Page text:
When we see poinsettias we know Christmas is coming soon! It has become a symbol of the holidays and there are so many varieties they can be added to any room for a touch of cheer.
Poinsettias are the most frequently gifted holiday gifts for good reason, so we thought we would share a few hints to keep them beautiful through the holidays and beyond.
The poinsettia is native to Central America and is used to plenty of light. Keep your poinsettia in a locations where it will soak up some sunlight. Keep the plants away from drafts and heating vents that will dry them out.
Like all plants, the right amount of water is key.
You should check you poinsettia daily by poking your finger an inch or more into the soil. When the soil is dry, water abundantly until the water flows out of the drainage holes. Remove the foil wrapping before watering~ poinsettias do not like to sit in water.
There was a time that we were told that poinsettias were toxic to pets and could be fatal if ingested. The American Kennel Club now says that they are ‘mildly toxic’ with few deaths after ingestion. Keep this in mind when choosing the placement for your plant~ keep them out of pet’s and children’s reach.
There is an old Mexican legend about how Poinsettias and Christmas come together, it goes like this:
There was once a poor Mexican girl called Pepita who had no present to give the baby Jesus at the Christmas Eve Services. As Pepita walked to the chapel, sadly, her cousin Pedro tried to cheer her up.
‘Pepita’, he said “I’m sure that even the smallest gift, given by someone who loves him will make Jesus Happy.”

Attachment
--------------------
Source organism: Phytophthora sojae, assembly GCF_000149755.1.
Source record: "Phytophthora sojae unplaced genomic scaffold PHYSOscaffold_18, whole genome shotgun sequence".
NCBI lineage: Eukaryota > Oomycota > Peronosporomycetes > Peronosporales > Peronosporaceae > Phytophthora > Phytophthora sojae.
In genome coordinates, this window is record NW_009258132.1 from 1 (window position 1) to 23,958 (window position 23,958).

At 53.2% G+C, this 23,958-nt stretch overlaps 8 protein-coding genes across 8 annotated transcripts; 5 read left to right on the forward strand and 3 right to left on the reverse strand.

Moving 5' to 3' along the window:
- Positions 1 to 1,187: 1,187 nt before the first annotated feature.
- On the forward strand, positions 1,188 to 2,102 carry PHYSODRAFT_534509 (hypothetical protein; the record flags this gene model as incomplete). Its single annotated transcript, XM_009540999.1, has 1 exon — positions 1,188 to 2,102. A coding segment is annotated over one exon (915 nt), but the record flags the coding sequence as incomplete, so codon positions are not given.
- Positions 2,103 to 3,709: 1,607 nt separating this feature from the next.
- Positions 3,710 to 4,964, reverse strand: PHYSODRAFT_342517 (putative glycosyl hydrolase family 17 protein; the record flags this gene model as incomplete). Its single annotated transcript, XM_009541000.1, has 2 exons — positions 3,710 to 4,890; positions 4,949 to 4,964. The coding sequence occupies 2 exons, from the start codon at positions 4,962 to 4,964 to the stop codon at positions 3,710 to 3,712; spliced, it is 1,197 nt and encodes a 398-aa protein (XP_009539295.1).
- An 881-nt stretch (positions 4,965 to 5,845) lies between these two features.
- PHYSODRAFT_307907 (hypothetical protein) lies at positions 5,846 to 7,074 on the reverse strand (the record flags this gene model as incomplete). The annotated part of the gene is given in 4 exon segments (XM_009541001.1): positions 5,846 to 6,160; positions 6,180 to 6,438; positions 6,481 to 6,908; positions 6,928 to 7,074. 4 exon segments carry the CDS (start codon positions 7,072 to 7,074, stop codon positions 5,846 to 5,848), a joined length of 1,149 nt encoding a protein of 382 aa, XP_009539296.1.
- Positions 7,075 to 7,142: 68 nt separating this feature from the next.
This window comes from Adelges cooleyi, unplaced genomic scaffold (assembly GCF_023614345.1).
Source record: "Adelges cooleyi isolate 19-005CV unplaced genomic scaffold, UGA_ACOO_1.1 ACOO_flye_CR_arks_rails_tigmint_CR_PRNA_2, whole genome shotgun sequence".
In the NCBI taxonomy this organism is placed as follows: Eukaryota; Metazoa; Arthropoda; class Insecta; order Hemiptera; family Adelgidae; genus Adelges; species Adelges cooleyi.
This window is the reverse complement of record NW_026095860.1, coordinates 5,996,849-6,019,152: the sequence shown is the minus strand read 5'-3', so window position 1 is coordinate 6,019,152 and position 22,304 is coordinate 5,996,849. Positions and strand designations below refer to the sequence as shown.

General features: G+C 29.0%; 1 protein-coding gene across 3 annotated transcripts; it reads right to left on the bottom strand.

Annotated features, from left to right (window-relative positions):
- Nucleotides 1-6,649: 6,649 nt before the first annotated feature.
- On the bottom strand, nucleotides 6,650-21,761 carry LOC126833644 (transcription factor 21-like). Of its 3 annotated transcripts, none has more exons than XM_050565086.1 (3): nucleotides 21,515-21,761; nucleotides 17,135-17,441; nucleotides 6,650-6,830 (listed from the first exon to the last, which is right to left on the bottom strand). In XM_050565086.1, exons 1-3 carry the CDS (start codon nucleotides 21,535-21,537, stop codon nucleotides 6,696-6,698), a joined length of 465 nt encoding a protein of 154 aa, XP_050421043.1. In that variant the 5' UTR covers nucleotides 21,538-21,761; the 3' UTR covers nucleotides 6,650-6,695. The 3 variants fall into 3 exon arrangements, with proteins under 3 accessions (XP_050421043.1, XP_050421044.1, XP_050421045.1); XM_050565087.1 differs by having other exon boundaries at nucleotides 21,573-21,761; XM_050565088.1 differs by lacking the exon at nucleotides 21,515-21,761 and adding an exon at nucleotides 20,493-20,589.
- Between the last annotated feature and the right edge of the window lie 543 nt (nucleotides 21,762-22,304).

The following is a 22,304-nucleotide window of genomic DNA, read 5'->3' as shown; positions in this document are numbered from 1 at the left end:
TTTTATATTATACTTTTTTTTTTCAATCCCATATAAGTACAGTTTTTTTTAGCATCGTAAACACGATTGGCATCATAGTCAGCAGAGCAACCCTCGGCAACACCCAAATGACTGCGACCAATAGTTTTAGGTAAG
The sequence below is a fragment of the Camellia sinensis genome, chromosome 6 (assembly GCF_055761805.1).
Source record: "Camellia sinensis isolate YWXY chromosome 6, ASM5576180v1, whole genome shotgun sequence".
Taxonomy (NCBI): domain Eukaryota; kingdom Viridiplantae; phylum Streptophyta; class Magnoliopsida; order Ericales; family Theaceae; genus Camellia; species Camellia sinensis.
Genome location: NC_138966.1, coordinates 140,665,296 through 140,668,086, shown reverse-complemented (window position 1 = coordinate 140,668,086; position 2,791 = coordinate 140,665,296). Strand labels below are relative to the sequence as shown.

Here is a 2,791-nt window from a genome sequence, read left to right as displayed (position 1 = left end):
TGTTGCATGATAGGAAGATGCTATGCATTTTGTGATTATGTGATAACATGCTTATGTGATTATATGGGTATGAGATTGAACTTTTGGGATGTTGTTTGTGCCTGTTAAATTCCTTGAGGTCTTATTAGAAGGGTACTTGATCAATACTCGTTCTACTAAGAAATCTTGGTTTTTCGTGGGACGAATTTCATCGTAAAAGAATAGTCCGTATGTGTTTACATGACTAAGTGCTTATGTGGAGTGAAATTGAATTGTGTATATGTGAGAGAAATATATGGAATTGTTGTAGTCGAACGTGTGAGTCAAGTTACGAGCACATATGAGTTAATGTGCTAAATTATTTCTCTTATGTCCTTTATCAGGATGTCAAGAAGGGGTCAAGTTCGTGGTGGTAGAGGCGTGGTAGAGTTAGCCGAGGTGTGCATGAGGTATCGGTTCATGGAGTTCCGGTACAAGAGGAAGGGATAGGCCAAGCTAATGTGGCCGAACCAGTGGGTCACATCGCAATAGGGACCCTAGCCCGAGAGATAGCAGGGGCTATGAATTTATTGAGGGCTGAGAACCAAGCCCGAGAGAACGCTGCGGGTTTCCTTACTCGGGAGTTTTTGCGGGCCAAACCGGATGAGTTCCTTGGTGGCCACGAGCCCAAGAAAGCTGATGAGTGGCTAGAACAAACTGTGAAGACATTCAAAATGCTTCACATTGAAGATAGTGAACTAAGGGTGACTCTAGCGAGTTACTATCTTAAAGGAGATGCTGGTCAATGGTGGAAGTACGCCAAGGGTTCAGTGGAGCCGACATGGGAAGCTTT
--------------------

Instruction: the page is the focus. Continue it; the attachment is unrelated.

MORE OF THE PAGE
Pepita didn’t know what she could give, so she picked a small handful of weeds from the roadside and made them into a small bouquet. She felt embarrassed because she could only give this small present to Jesus. As she walked through the chapel to the altar, she remembered what Pedro had said. She began to feel better, knelt down and put the bouquet at the bottom of the nativity scene. Suddenly, the bouquet of weeds burst into bright red flowers, and everyone who saw them were sure they had seen a miracle. From that day on, the bright red flowers were known as the ‘Flores de Noche Buena’, or ‘Flowers of the Holy Night’.
The shape of the poinsettia flower and leaves are sometimes thought as a symbol of the Star of Bethlehem which led the Wise Men to Jesus. The red colored leaves symbolize the blood of Christ. The white leaves represent his purity.
Happy Holidays, may your days be cheery and bright and please keep us in mind for your Landscaping Projects in 2023
The DesignScapes Team